For the purpose of elaborating this “ethic of interpretation,” each chapter of the book pairs a story of Kafka’s with the work of a twentieth-century theorist, all the while remaining attentive to the ways in which the chosen juxtapositions across different discursive forms are indeed mutually illuminating. Geddes is certainly successful in this dimension of the enterprise, guiding her reader through these penetrating explorations with a commendably clear writing style and a welcome insistence that interpretation in and of narrative has urgent implications beyond the world of the text.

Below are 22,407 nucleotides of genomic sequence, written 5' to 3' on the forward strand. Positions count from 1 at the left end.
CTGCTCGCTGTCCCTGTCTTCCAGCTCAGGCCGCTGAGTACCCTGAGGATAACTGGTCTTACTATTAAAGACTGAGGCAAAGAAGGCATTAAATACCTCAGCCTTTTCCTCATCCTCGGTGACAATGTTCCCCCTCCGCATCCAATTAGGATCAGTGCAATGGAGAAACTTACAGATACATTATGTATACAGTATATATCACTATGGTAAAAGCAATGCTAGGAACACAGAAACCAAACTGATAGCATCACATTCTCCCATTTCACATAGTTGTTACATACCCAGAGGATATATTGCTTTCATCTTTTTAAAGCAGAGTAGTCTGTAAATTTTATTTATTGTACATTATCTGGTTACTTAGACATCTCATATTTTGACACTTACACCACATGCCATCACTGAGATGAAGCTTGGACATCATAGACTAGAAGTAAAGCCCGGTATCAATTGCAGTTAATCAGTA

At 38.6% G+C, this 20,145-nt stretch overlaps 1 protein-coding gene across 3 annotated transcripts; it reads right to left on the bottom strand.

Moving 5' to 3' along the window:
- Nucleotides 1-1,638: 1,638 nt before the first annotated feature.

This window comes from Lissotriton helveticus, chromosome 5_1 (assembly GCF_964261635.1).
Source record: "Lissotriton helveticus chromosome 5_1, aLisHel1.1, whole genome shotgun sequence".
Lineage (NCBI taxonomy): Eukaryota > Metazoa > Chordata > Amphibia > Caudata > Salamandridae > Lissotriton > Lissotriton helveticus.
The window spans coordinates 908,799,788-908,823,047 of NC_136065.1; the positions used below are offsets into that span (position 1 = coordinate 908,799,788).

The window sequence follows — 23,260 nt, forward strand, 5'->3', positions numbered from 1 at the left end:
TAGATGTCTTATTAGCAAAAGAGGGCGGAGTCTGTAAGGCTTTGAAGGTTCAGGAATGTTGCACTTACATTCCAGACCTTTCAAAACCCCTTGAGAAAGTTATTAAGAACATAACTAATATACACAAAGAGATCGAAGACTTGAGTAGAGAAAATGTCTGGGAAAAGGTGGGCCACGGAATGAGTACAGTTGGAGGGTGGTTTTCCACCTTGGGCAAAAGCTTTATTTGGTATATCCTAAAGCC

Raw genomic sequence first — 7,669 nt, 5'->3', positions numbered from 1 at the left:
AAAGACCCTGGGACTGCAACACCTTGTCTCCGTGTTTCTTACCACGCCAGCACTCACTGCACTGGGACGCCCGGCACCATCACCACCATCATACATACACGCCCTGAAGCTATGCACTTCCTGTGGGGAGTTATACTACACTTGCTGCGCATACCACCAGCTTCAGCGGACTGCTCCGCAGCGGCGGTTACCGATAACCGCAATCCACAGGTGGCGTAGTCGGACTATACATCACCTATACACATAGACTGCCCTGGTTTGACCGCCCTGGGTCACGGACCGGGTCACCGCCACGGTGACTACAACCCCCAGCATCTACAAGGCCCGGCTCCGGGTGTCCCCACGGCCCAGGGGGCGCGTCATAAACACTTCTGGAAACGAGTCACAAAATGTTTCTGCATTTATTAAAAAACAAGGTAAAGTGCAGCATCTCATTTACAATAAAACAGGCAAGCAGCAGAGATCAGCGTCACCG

However, there are several aspects of this project that deserve and would benefit from more precise consideration. First, although Geddes’s call for a plurality of interpretations is an imperative terminus a quo, the reader is never provided with examples of the Scylla and Charybdis that she is charting a course between, thereby serving to question the impermeability of the constructed oppositions. In order to effectively combat hermeneutical tyranny and the unfulfillable desire to “have Kafka right,” it would seem necessary to present instances of this hubris in action. Otherwise, how can one learn to discriminate between epistemological chauvinism and the mere promise of enhanced understanding that interpretation always intends to provide? On the other hand, given the definition of “interpretation” qua decipherment of truth that she works to reconceptualize, the possibility arises to understand those in despair as arguing less that Kafka is neither uninterpretable nor concerned with interpretation, but that, like Geddes, evades the closure of representation. Yet more fundamentally, are those in despair over Kafka’s resistance to comprehension truly so, causing them to turn away from interpretive activity in mournful impotence? One thinks in this respect of Derrida, who at the end of “Structure, Sign, and Play” draws a distinction between the one who laments the loss of absolute presence and the one who joyously affirms the endless play of signifiers to which it gives rise.